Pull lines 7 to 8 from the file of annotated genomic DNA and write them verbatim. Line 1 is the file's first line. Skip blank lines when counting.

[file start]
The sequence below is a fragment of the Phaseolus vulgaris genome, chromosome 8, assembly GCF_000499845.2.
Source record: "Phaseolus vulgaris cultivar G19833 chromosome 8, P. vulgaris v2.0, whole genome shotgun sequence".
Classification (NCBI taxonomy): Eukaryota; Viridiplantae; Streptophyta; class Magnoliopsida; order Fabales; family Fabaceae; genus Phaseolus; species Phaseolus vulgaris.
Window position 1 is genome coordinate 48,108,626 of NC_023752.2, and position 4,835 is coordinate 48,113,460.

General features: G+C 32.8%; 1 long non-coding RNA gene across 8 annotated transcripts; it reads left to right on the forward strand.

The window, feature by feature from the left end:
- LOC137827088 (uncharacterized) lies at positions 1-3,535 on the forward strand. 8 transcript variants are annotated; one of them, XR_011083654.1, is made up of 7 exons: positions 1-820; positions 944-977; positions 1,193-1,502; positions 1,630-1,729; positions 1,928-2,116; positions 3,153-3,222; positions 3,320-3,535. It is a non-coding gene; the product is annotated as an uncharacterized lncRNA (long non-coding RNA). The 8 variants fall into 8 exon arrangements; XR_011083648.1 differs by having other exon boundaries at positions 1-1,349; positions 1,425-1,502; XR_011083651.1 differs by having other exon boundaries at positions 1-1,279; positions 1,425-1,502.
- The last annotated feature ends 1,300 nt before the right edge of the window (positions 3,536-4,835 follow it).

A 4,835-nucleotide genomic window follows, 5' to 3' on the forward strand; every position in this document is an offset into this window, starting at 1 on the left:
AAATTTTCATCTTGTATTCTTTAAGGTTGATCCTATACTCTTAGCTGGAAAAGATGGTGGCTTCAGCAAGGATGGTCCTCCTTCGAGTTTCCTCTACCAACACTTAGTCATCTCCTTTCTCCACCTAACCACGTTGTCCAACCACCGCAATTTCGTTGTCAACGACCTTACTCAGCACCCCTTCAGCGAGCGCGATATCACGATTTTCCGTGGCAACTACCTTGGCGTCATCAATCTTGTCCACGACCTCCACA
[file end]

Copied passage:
- LOC137827088 (uncharacterized) lies at positions 1-3,535 on the forward strand. 8 transcript variants are annotated; one of them, XR_011083654.1, is made up of 7 exons: positions 1-820; positions 944-977; positions 1,193-1,502; positions 1,630-1,729; positions 1,928-2,116; positions 3,153-3,222; positions 3,320-3,535. It is a non-coding gene; the product is annotated as an uncharacterized lncRNA (long non-coding RNA). The 8 variants fall into 8 exon arrangements; XR_011083648.1 differs by having other exon boundaries at positions 1-1,349; positions 1,425-1,502; XR_011083651.1 differs by having other exon boundaries at positions 1-1,279; positions 1,425-1,502.
- The last annotated feature ends 1,300 nt before the right edge of the window (positions 3,536-4,835 follow it).